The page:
The desire to write grows with writing.
Last year during the last week of school, I met with a group of fourth graders, and we talked about why they felt like writers in their classrooms. My question to them was simple, and I put it on a piece of paper in front of them: “What makes you feel like writers in this classroom?”
Because my job spans grades, I’ve known many of these students for several years, so I have watched them grow, evolve, and develop as writers. Trust me when I say that some of them would never have said they were writers until this year. Some of them didn’t like writing until this year. Some of them did what they could to avoid writing until this year. Therefore, I really wanted to know what made the difference in their classroom.
For a little while, they scratched their heads, trying to figure out answers to my question. And then one student said, “It’s because Ms. C. writes with us.” The floodgates opened, and I couldn’t document their responses fast enough. They kept saying why her writing mattered, and I kept scrawling on my piece of paper. My original notes were an assortment of different ideas, but later as I read their comments, I could organize them into categories of related concepts.
Some of the statements had to do with the sense of validation they felt:
It shows you’re not giving an assignment for the sake of giving an assignment.
It proves the fact that we’re all students and all teachers.
Other statements had more to do with the inspiration she provided–the bar she set for them:
I want to do it as well as she does.
It makes me want to do it better.
Seeing her think, seeing that she cares about her work, helps me think in my own writing.
She shows us the fun of writing.
And another set of statements reflected the sense of community they felt as a result of sharing their writing lives:
Her writing shares stuff about her we wouldn’t know otherwise.
We teach each other how to learn and be good friends.
I put Ms. C. herself on the spot and asked her why her writing life mattered to her as a teacher. Some of her reflections made right in that moment are so important:
I appreciate the struggle of time. When I draft and I can’t get the word, I realize how much I want that word, and I develop and then teach different strategies to learners.
It makes me mindful of what learners need to write.
I can be more supportive because I know what it’s like to have a defined writing block.
Whenever I have a chance in my coaching work, I weave in the importance of our own writing. Yet I have never had such a conversation with children about how much their teacher’s writing mattered to them. Straight from the mouths of students — our writing models, motivates, and inspires.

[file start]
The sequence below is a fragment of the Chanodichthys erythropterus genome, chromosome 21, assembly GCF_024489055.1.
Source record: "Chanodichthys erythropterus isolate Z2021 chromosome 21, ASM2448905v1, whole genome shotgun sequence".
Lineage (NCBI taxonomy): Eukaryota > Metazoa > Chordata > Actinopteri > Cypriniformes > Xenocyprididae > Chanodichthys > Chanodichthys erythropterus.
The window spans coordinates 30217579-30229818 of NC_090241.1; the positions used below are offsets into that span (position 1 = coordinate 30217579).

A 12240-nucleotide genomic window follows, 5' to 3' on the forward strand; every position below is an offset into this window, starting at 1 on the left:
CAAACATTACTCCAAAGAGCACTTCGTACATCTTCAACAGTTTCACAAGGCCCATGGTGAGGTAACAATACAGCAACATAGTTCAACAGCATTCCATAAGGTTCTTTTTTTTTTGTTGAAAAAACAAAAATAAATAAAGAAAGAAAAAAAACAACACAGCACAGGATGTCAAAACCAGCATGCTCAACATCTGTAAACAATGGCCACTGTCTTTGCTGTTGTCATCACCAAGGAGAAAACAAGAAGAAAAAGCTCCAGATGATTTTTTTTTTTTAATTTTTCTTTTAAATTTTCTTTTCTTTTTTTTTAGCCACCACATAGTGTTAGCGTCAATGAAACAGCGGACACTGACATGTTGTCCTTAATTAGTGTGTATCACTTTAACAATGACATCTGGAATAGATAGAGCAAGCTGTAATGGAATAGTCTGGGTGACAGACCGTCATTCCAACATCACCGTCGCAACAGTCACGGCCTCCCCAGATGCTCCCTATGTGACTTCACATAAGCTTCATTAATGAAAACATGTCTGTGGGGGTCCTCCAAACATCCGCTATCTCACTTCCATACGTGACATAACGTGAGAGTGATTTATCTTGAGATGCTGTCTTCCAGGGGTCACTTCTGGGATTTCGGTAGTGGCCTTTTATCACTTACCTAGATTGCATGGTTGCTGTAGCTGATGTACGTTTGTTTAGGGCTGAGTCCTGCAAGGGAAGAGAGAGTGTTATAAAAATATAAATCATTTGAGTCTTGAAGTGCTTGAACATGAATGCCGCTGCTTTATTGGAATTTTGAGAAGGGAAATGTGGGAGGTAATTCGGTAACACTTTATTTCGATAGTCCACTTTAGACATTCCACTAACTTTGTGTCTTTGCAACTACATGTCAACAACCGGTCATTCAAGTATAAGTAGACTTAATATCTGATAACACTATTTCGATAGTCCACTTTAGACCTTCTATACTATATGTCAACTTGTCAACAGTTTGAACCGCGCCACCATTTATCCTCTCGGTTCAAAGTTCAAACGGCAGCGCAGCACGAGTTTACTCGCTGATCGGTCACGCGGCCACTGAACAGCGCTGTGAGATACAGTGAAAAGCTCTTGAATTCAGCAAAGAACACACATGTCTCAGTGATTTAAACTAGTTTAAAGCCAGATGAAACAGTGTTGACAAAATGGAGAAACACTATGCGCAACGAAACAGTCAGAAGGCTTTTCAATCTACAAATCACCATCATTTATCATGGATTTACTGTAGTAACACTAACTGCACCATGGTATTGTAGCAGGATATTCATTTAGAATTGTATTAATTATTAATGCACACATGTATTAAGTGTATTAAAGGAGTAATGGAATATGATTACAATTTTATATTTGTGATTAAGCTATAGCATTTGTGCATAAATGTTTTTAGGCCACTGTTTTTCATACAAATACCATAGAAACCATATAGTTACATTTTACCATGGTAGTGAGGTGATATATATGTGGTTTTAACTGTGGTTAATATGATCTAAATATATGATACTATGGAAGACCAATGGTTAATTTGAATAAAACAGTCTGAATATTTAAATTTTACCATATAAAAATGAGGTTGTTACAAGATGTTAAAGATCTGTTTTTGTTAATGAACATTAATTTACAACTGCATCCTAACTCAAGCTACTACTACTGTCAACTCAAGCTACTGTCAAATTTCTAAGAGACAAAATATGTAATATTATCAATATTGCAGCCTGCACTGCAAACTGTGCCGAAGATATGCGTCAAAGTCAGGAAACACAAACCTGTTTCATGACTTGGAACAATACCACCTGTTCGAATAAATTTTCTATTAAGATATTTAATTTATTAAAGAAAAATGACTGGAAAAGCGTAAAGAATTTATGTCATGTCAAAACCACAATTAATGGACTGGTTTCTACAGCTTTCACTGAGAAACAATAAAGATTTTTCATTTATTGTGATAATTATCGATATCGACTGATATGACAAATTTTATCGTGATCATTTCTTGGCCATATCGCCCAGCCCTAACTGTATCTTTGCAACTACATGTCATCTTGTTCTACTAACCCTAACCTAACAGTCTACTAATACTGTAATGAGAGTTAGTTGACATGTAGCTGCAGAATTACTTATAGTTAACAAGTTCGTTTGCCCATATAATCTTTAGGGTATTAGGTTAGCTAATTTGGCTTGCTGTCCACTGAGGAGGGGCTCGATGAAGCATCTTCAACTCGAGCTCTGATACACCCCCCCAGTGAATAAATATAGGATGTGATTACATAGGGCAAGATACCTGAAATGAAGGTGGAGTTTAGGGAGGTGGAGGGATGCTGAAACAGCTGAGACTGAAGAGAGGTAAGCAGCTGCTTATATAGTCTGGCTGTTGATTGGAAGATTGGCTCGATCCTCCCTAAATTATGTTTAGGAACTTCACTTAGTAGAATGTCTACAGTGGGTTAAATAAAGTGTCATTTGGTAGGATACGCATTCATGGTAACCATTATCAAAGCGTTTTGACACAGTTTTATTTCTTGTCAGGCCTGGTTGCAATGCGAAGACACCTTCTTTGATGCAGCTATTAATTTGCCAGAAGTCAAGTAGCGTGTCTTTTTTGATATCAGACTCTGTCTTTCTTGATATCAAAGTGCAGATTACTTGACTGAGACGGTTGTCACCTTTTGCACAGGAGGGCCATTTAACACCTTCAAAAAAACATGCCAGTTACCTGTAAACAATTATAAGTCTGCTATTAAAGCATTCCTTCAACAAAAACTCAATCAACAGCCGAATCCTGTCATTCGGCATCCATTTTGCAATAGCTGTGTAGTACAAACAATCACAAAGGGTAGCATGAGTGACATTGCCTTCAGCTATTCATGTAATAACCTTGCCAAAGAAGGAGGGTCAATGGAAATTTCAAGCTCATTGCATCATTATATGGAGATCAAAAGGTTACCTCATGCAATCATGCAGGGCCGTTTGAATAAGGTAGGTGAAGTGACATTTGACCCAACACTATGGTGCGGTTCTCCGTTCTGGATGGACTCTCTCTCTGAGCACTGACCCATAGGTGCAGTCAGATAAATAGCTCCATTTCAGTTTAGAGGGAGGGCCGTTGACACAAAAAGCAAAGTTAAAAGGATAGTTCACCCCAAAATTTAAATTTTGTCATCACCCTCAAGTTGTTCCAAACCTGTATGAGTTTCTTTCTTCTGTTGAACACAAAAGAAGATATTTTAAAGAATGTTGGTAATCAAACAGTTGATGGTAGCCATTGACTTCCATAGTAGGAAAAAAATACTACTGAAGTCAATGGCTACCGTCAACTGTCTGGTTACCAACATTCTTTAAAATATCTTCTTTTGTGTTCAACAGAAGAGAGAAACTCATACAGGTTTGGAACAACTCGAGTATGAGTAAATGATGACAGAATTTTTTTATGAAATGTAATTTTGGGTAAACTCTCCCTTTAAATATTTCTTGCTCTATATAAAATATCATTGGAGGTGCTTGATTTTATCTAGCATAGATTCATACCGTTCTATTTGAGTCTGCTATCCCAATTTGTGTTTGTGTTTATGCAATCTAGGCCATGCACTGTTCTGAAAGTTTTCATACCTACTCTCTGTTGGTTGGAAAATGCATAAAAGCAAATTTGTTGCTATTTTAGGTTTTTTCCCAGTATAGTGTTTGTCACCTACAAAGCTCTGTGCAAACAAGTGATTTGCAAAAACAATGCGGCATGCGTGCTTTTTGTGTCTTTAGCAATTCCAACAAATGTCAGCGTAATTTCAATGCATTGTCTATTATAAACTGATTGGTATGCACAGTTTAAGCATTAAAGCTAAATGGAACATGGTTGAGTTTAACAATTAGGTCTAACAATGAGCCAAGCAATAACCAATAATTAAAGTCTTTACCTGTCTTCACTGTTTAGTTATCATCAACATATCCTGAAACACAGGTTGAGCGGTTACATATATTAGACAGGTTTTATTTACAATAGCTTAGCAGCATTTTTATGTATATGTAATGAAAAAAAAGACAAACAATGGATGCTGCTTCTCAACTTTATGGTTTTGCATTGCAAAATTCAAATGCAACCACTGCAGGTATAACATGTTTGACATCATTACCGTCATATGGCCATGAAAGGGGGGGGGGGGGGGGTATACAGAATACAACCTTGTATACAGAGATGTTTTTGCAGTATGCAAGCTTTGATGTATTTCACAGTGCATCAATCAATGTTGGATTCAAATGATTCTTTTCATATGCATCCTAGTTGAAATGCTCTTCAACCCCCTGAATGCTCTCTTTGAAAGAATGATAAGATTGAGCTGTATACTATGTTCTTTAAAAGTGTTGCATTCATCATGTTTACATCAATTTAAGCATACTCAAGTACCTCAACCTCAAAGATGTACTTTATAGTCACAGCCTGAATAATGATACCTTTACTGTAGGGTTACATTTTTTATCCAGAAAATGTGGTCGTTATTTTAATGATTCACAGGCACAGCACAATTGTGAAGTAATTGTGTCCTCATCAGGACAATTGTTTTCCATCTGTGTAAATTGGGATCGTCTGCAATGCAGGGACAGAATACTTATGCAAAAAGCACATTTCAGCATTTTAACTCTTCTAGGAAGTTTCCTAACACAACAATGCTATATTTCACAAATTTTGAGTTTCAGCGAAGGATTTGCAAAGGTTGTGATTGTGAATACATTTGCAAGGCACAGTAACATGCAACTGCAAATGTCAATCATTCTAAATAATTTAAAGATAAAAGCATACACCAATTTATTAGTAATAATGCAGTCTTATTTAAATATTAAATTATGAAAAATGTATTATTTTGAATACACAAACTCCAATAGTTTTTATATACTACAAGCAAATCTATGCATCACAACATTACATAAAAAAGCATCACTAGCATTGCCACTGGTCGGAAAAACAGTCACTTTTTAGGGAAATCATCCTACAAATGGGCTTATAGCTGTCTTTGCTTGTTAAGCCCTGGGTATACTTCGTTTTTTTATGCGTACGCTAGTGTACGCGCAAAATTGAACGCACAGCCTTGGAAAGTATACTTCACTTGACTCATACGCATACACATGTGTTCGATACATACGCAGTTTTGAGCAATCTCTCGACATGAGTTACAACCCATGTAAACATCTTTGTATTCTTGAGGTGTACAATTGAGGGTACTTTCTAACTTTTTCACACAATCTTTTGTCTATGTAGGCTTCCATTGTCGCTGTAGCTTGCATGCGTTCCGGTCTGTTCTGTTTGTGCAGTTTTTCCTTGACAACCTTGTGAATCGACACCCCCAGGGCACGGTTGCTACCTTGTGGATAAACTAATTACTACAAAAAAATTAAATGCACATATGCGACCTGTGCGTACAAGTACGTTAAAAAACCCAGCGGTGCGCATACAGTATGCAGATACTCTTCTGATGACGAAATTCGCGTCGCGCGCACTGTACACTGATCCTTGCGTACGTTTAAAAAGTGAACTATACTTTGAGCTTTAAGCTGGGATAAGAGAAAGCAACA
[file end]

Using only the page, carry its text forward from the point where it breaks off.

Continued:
This week we look at the power of teachers writing. Plus more as always — enjoy!
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Ruth Ayres answers the question of why writing matters for busy teachers who struggle to find time for their own writing notebooks:
Sunshine, multiple venues, and a writing marathon give a group of teachers led by Heather Rader many insights into the needs of writers of all ages:
We continue our April poetry series. Shirl McPhillips captures beautifully the “hard knuckle” of the end of winter and the slow turn to spring in this poem and reflection:
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Ruth Ayres shares how she was always someone who wrote — until she became a teacher. Getting back into writing was all about motivating her reluctant students:
Mary Lee Hahn tackles the riskiest writing of all — in front of students and improvised with no advance drafting or planning:
Melanie Meehan explains why your own writing, however imperfect it is, might enhance your teaching tremendously:
In this week’s video, Gigi McAllister models writing in front of her fourth-grade class. She takes advice from students as she develops the characters in her story:
In an encore video, Stella Villalba models nonfiction writing for her first- and second-grade English language learners, and in the process integrates vocabulary instruction into her lesson:
That’s all for this week!